Dr Linda Te Aho

Dr Linda Te Aho (Ngāti Korokī Kahukura, Ngāti Mahuta) is an Associate Professor at Te Piringa Faculty of Law, University of Waikato. She grew up in Tokoroa.

Linda teaches and researches in the areas of Tikanga, Indigenous Peoples’ Rights, and Māori Land Law. She has published a number of articles and book chapters that feature kōrero tuku iho and other mātauranga passed through generations.

As the Judith Binney Fellow for 2023 Linda will use the grant to produce a history of Ngāti Koroki Kahukura, exploring complex issues relating to iwi and hapū identity in the Waikato, and analysing the impact of Treaty settlement processes on smaller claimant groups.

Her proposal ‘Kotahi te iwi, e rua ngaa marae–A history of Ngaati Koroki Kahukura’ impressed the Judith Binney Selection Panel which noted the project will use ‘multiple sources and approaches…to give voice to hapū and allow iwi to share stories and mātauranga. It offers the valuable perspective of smaller claimant groups on Ngāti Koroki Kahukura’s Treaty settlement process, the longer, deeper histories, including the role of the 19th century leader Tioriori.’

Linda says her project ‘examines how collective identity has been developed and sustained in a tribal area that spans the infamous aukati (confiscation) line following Te Riri Pākehā (Māori Land Wars) and includes an exploration of the complexities of identity inside and outside the aukati (confiscation) boundaries.’











Dr Sebastian Hepburn-Roper

Dr Sebastian Hepburn-Roper is a recent PhD graduate in History from the University of Otago. He is Dunedin-born and was raised in Invercargill. His research focuses on the intersection between maritime, economic, social and imperial history in the context of pre-colonial New Zealand and the wider Tasman/Pacific world.

Sebastian will use a Judith Binney Writing Award for his project Firearms on the Fringe of Empire: Muskets in the Pacific World, 1800-1840,’ expanding on work carried out for a PhD thesis looking at the ways in which British and to a lesser extent American and French commerce in the Pacific maritime world was responsible for the spread of firearms across the region.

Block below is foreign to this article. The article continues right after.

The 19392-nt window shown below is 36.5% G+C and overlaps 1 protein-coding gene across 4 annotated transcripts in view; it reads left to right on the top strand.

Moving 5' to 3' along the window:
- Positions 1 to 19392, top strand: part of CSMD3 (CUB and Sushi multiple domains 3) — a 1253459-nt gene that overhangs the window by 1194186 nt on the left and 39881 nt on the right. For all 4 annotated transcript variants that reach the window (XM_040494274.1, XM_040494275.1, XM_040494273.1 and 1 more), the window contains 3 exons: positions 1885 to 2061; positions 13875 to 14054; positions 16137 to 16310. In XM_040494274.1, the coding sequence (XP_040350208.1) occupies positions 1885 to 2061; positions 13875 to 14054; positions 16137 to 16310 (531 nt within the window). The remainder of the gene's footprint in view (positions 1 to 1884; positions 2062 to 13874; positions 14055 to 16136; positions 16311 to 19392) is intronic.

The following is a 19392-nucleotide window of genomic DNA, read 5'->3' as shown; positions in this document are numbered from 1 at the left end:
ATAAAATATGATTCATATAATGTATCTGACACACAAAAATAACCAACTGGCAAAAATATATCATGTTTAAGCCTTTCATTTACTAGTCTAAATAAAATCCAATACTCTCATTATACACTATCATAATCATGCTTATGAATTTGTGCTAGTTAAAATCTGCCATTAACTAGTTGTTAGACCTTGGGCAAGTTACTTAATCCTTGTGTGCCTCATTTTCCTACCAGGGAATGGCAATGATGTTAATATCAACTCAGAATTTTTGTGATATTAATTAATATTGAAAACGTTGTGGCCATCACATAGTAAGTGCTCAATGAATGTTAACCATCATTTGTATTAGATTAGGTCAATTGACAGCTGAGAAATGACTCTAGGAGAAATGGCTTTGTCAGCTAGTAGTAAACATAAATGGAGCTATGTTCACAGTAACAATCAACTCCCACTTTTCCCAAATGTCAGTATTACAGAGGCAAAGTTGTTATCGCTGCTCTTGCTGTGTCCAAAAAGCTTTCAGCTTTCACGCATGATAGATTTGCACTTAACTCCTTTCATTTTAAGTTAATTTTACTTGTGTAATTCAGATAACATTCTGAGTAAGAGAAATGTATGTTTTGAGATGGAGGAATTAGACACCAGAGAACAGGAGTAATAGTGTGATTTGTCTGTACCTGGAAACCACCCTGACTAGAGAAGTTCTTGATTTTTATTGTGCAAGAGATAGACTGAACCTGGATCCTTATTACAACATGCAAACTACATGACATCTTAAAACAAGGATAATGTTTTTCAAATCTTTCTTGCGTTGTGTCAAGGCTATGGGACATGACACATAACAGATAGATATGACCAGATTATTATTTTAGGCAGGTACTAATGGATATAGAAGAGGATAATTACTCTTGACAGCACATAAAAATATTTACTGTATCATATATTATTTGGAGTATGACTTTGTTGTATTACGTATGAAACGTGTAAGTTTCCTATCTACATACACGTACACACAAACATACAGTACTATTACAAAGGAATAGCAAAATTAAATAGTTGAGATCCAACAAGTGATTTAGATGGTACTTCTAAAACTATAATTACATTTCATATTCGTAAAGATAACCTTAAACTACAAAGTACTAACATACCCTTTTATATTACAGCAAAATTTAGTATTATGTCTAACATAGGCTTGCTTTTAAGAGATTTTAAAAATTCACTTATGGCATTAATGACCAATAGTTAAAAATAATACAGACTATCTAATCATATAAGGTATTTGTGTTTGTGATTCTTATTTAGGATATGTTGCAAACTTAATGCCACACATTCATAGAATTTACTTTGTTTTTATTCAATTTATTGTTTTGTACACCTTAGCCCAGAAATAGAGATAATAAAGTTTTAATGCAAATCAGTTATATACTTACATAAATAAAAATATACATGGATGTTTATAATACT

Sebastian says: ‘I have always had an interest in the past generally but my passion for New Zealand history was sparked at university as I began to realise how little I knew about my own country’s past. My thesis focussed on the firearms trade between Māori and Pākehā, and how this trade fuelled the inter-iwi Musket Wars, as well as the expanding colonial economy of New South Wales.’

Almost 20,000 firearms, mostly muskets, were exported by Sydney merchants to New Zealand from 1829-1840 to be traded with Māori. This was uncovered by researching published manifests of vessels leaving Sydney, a resource that was previously largely untapped.

‘This work provides the only substantial record of firearms trade across the period of the Musket Wars and reveals that the scale of the trade was far larger and more rapid than had been supposed, he says, adding: ‘This is also important because it highlights that via New South Wales, the British Empire was already exerting economic and Imperial influence over New Zealand and Māori prior to the signing of the Treaty in 1840.’

‘I plan to address how New Zealand was linked via maritime networks to both the wider Pacific and the British Empire, and explore the role of firearms in facilitating these economies.’


Dr Claire Macindoe

Dr Claire Macindoe is an Ōtepoti/Dunedin-based early career researcher and historian of 20th century public health and medicine.

The Judith Binney Writing Award will enable Claire to revise her PhD thesis ‘The Radio Doctor – Broadcasting Health into the Home: Assessing New Zealand’s changing Public Health needs through the talks of Dr H. B. Turbott, 1943 – 1984’ into a manuscript for publication.

Dr Turbott’s radio talks were a significant health education tool during the 20th century, and addressed a wide variety of health and social issues across a 40 year span. Reflecting many of the most pressing health issues of the time, his broadcasts spanned a wide variety of topics, such as child rearing, vaccination, communicable diseases, healthy ageing, and nutrition.

Dr Turbott’s time spent working with East Coast and Waikato Māori. He became a long-standing advocate of working with Māori to address health inequities, acknowledging that Pākehā could not dictate Māori health responses. His later years saw him rise through the Department of Health to the role of Director-General of Health.

Claire says: ‘After two years of COVID pandemic my research into public health measures and the communication of Government health messages is very relevant. It is important to acknowledge previous efforts, how and why they were undertaken, and who they aimed to reach.’

‘I was incredibly taken by the idea of people tuning in to listen to these brief health talks, taking notes, and educating themselves from the comfort of their armchair,’ Claire says. ‘The impact that disease and medicine can have on a whole society, even those not directly affected, is fascinating.’